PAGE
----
Everything in moderation. That’s my motto, too. I don’t like to say no.
Here’s a good question for you: What do you think makes parents give away so much to their children? Is it instinct? Is it rooted in pure love? Obviously, you’ve done a lot already for your children, and they have influenced you and inspired you to do what you’ve done as an adult. What do you think helps parents understand why we do what we do for our kids, so they don’t think of it as an obligation?
I think a lot of it has to do with love. They tell you before you have kids that you’re going to love your children like you’ve never loved anything else. At first, you’re like, “Yeah, yeah, whatever.” Then you have kids and you’re like, “Wow, you’re right!” Love is a basic emotion. If you start to look at our more complex emotions, like for example, as a parent, I’m in awe of my kids. I’m amazed by how they show up each day, bringing a new life into the world, and seeing how they progress differently each day. Every day they’ll teach me something. For me, it’s wondering what’s going to happen tomorrow. How are they going to show up? What are they going to teach me? I look at it a little bit different; It’s like this experience for me. I love it so much - It’s more of a complex emotional state than only love. Of course, on the flip side, they are going to annoy you and cause you to be angry. That’s when you take one of my cubes and pivot to a positive emotion! I think it’s that contrast because you love them so much, but they can also make you so angry and get under your skin. If you love them, you can pivot and get back to positive things with them.
Let’s talk about how we can do this in a work environment. In human resources, for example, how do you help someone who doesn’t feel like they’re in the present? Someone who just wants to get the day over with? Is there any way to help the employee who feels like they’re just punching in and punching out? Is there something other employees or colleagues can do if they sense that? Is it even necessary to do that?
That’s one of the things I focus on at Actualize Consulting: Our culture. How do we show up each day, be ourselves, and work together? You spend most of your time at work, so I think it’s important to bring those principles into the work place. I’ve been doing that successfully, and I’ve been really focused on it for the last seven years that I’ve been at Actualize. I’ve been with them for 12 years, which is crazy. As I’ve grown and evolved, I’ve brought that into the workplace. I’ve actually customized the daily principles cube for Actualize Consulting. When we have a new hire, we give them a cube. It goes in their computer bag with their computer. We really infuse that into the culture, so when someone first starts, and even in the recruiting process, we emphasize that we do care about them, and that we do want this to be a good experience for them. They need to take accountability for their actions, but we also need to take accountability. I make sure that everybody on the team understands that they do have a say in what is going on. If there are conflicts, which there are on a regular basis, we bring them to the table and we don’t let them fester. My team jokes that if a team is having a conflict, they must go to the “Principle’s” Office. I’m always like, “I promise I won’t bite.” I use a technique where we start off in gratitude, and everyone says something that we’re grateful for. Then, we go to “Is there something you regret doing?” Everyone has an opportunity to say how their feelings were hurt. But when you start with gratitude, what we’re finding is that by then they’re not angry anymore. It’s worked well, but it’s a lot of work to keep everybody on that same page. You should lead by example. We work on that. I’m very proud of this: We didn’t have anyone leave the firm last year. First year ever! I think that’s a big testament.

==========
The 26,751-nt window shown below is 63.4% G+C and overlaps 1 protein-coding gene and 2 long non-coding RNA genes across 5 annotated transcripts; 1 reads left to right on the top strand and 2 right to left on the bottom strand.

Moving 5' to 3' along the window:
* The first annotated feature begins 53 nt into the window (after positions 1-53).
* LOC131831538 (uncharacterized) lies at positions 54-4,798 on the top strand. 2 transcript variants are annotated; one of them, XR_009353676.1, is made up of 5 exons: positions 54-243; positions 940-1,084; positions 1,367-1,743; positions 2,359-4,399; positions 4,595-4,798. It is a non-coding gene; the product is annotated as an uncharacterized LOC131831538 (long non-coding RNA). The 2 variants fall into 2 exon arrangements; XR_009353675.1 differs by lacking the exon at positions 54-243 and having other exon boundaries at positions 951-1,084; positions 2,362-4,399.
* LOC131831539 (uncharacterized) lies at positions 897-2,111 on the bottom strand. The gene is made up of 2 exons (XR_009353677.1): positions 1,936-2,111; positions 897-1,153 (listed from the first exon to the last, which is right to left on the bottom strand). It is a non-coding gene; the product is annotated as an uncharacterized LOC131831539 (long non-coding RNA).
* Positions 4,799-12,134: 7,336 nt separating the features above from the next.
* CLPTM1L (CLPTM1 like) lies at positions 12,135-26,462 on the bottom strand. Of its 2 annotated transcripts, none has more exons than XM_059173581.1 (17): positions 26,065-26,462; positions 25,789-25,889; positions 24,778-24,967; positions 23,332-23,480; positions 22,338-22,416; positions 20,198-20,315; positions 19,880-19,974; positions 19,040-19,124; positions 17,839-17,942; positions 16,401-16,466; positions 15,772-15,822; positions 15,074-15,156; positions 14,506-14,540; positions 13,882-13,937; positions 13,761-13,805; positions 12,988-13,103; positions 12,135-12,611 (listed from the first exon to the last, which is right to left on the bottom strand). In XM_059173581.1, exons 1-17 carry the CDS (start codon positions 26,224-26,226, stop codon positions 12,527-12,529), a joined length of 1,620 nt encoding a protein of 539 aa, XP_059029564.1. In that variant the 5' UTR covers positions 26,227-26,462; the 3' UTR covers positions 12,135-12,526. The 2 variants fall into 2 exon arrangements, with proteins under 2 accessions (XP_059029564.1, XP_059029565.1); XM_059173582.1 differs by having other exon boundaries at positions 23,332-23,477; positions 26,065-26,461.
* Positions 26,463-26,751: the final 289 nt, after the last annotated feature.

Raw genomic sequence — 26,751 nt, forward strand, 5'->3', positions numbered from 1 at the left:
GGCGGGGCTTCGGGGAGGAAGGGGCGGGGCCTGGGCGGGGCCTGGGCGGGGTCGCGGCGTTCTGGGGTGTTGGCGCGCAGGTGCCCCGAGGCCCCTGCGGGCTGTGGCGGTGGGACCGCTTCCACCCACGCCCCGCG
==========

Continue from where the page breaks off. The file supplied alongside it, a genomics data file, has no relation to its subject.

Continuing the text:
Why do you think that is? What was different or special about that past year than other years?
I think it’s just how strong we are with our culture, and how people really do feel like we care about them on an individual basis.
So, it just took a little time to get through to everyone that you’re serious about this? That it’s not just a feel-good technique or method of the current times, but that it is something that the company wants to emulate and be committed to?